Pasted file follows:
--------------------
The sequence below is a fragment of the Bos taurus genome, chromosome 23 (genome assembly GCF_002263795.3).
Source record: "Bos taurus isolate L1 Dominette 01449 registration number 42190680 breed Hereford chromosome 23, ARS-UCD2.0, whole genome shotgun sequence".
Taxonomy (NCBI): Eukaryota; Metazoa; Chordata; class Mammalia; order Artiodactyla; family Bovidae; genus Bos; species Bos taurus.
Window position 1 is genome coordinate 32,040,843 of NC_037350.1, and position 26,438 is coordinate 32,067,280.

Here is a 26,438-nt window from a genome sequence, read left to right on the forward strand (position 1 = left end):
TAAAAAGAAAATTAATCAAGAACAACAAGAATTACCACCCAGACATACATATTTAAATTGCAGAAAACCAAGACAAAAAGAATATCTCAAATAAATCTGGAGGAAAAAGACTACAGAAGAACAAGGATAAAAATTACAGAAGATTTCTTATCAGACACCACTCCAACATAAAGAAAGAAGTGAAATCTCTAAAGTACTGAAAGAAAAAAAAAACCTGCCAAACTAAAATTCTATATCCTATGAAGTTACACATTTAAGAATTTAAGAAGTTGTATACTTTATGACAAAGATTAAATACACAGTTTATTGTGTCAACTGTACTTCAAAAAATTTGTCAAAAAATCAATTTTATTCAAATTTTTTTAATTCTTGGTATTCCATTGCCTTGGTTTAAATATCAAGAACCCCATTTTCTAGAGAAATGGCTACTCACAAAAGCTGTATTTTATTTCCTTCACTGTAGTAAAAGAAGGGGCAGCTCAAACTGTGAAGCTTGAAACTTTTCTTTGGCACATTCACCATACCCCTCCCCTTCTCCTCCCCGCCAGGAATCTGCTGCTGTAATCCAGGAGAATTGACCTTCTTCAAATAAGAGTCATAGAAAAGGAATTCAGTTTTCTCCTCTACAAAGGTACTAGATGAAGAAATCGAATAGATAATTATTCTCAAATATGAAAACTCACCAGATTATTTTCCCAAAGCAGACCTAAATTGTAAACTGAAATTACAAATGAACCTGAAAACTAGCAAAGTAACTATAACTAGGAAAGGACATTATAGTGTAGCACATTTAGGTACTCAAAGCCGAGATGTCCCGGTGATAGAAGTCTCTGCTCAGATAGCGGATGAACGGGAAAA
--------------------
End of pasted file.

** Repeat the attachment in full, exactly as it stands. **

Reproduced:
The sequence below is a fragment of the Bos taurus genome, chromosome 23 (genome assembly GCF_002263795.3).
Source record: "Bos taurus isolate L1 Dominette 01449 registration number 42190680 breed Hereford chromosome 23, ARS-UCD2.0, whole genome shotgun sequence".
Taxonomy (NCBI): Eukaryota; Metazoa; Chordata; class Mammalia; order Artiodactyla; family Bovidae; genus Bos; species Bos taurus.
Window position 1 is genome coordinate 32,040,843 of NC_037350.1, and position 26,438 is coordinate 32,067,280.

Here is a 26,438-nt window from a genome sequence, read left to right on the forward strand (position 1 = left end):
TAAAAAGAAAATTAATCAAGAACAACAAGAATTACCACCCAGACATACATATTTAAATTGCAGAAAACCAAGACAAAAAGAATATCTCAAATAAATCTGGAGGAAAAAGACTACAGAAGAACAAGGATAAAAATTACAGAAGATTTCTTATCAGACACCACTCCAACATAAAGAAAGAAGTGAAATCTCTAAAGTACTGAAAGAAAAAAAAAACCTGCCAAACTAAAATTCTATATCCTATGAAGTTACACATTTAAGAATTTAAGAAGTTGTATACTTTATGACAAAGATTAAATACACAGTTTATTGTGTCAACTGTACTTCAAAAAATTTGTCAAAAAATCAATTTTATTCAAATTTTTTTAATTCTTGGTATTCCATTGCCTTGGTTTAAATATCAAGAACCCCATTTTCTAGAGAAATGGCTACTCACAAAAGCTGTATTTTATTTCCTTCACTGTAGTAAAAGAAGGGGCAGCTCAAACTGTGAAGCTTGAAACTTTTCTTTGGCACATTCACCATACCCCTCCCCTTCTCCTCCCCGCCAGGAATCTGCTGCTGTAATCCAGGAGAATTGACCTTCTTCAAATAAGAGTCATAGAAAAGGAATTCAGTTTTCTCCTCTACAAAGGTACTAGATGAAGAAATCGAATAGATAATTATTCTCAAATATGAAAACTCACCAGATTATTTTCCCAAAGCAGACCTAAATTGTAAACTGAAATTACAAATGAACCTGAAAACTAGCAAAGTAACTATAACTAGGAAAGGACATTATAGTGTAGCACATTTAGGTACTCAAAGCCGAGATGTCCCGGTGATAGAAGTCTCTGCTCAGATAGCGGATGAACGGGAAAA